Tag Archives: improving life


I read an article recently about a man who gives talks on imagining a bright future, for us and for the world. It was inspiring and made me reflect on the power of our imagination.

Imagination is a gift we all have. From being very young, we create stories in our minds: fairies living at the bottom of our garden; a whole world made of lego; our future lives as an astronaut or an explorer.

Then we are taught to ‘face reality’ and deal with the day-to-day, and we become infected by the often depressing or distressing stories we are fed by the media.

In ancient times, people would sit around the fire in the evening and tell stories about heroes and grand adventures. It was a way of inspiring them to live their lives to the full.

Nowadays we watch the news, documentaries, dramas, about crimes – it doesn’t feed our positive imaginations and depresses our belief in possibilities. Yet our imagination is still there, ready to be used to our advantage.

I’m reminded of when I first came across the concept of visioning – imagining a positive future. I loved the idea and set to, writing a story about the home I would have, the type of work I’d be doing, the friends I would have etc.

I then forgot all about it until three years later when I was moving house. As I was clearing stuff out ready to move, I found the notes I had written. And I was moving into that home I had described and doing work I loved. It wasn’t a 100 per cent match, but a surprising amount of my story had come true.

This imagining the future is not an exercise in wishing: ‘I wish I could be fitter,’ etc. It is about making a leap forward in your imagination to 3,4,5 years’ time: ‘in 2026 I am…, I have…’ It’s about living that future in your imagination.

By painting a picture for yourself of how you want your life to be, you gear up your unconscious to notice opportunities to create it for real. It has to be vivid: see things, hear the sounds, feel the sensations, put in details. It’s fun to do. And to make it more powerful, write it down, revisit it occasionally, read it through again, add more.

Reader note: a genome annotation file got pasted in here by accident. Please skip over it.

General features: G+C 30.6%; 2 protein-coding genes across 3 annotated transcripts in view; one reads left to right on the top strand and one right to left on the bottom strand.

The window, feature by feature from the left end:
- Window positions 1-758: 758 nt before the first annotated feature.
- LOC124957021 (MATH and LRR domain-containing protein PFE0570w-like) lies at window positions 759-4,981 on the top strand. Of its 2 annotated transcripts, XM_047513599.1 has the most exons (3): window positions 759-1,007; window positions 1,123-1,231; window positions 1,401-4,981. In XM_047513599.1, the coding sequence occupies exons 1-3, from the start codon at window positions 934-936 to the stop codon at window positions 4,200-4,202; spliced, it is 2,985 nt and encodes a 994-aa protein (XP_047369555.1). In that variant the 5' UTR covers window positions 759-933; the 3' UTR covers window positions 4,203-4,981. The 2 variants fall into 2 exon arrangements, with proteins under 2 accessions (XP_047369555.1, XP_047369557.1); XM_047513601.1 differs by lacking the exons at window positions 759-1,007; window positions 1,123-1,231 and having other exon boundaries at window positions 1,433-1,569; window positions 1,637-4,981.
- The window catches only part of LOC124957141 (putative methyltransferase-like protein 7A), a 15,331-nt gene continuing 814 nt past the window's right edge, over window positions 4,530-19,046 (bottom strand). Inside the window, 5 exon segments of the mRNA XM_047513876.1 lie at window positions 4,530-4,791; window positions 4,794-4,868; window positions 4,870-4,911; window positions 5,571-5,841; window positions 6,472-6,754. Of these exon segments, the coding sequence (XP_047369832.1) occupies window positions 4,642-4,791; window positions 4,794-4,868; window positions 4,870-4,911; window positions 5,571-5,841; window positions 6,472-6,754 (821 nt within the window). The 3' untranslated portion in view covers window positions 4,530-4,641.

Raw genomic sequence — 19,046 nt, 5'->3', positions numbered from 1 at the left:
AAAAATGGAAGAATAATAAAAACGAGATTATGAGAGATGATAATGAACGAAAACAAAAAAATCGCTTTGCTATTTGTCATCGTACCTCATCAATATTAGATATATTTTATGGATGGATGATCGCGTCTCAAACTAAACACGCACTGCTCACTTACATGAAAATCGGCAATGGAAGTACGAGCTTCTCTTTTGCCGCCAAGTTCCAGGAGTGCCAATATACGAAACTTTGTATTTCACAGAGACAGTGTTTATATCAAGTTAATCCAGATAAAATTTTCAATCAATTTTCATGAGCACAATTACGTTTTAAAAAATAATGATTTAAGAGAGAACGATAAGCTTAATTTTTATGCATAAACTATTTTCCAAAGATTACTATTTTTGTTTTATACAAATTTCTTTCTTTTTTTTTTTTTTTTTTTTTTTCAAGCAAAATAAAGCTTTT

Our ability to create our own lives is underestimated. We can all imagine a brighter future if we choose to.

The man in the article is imagining a brighter future for the world and asking people to do the same. We can all do that as well, but let’s start small and imagine a brighter future for ourselves.


One of the many reasons why in-person interactions are important is that they give us the opportunity to give and receive small acts of kindness.

A recent study showed that, across different cultures and age groups, there are frequent moments of kindness, where people offer each other help – and we probably don’t notice it: holding the door open for you; making a cup of tea; reaching down something from a top shelf; giving you directions to somewhere; helping you look for something you’ve lost; even just greeting you pleasantly.

The researchers’ conclusion was that these small acts of kindness are a part of our inherent nature – we are built that way. And it makes sense. Each of those moments releases the ‘happy hormones’ in our body, for both the receiver and the giver, and this helps to keep us healthy and build our immune system. We increase this effect when we notice and say thank you. Gratitude is a bonus that we all appreciate.

If you wonder whether this is real, just spend a day noticing how, in your interactions, you lend a hand to someone else, or they help you. Did they rinse the cup for the second cup of coffee while you put the kettle on? Did they clear the table? Did they pick up something you dropped and give it back to you? Did they slow or speed up their pace to match you? It happens all the time.

Aren’t we lucky!!


Over recent years more and more commentators have referred to our government policies as sticking plasters policies: they come up with yet another plan to try and hold a system or process together and ignore the fundamental problems which are causing the holes/crises to appear.

A good example is the production of renewable energy. We now produce over a third of our electricity through wind power, which is great. They did subsidise off-shore wind farms to achieve this. But there is no significant investment in improving the National Grid infrastructure so that the use of wind power can be extended. Investors in wind power now will be waiting years to connect it to the Grid. And it has no effect on our prices for energy, as that is controlled by global prices for gas and oil.

So it looks good on the surface, but is limited in its positive effect.

If we were to use the same sticking plaster mentality on our lives, we would soon hit the limit on the use of short-term measures to alleviate problems.

Or have we already? How many people take painkillers so they can carry on rather than establishing the cause of the pain? How many people buy ready meals full of preservatives rather than making their food fresh? How many people ignore their body’s messages to slow down and then wonder why they are worn out or develop an illness?

I’m not being critical of others here – I’m far from perfect myself. But I do wonder if we have learnt to ignore the fundamental causes of our discontent or discomfort, instead going for some short-term quick fixes, which will shudder to a halt at some point in the future, or lead to other problems.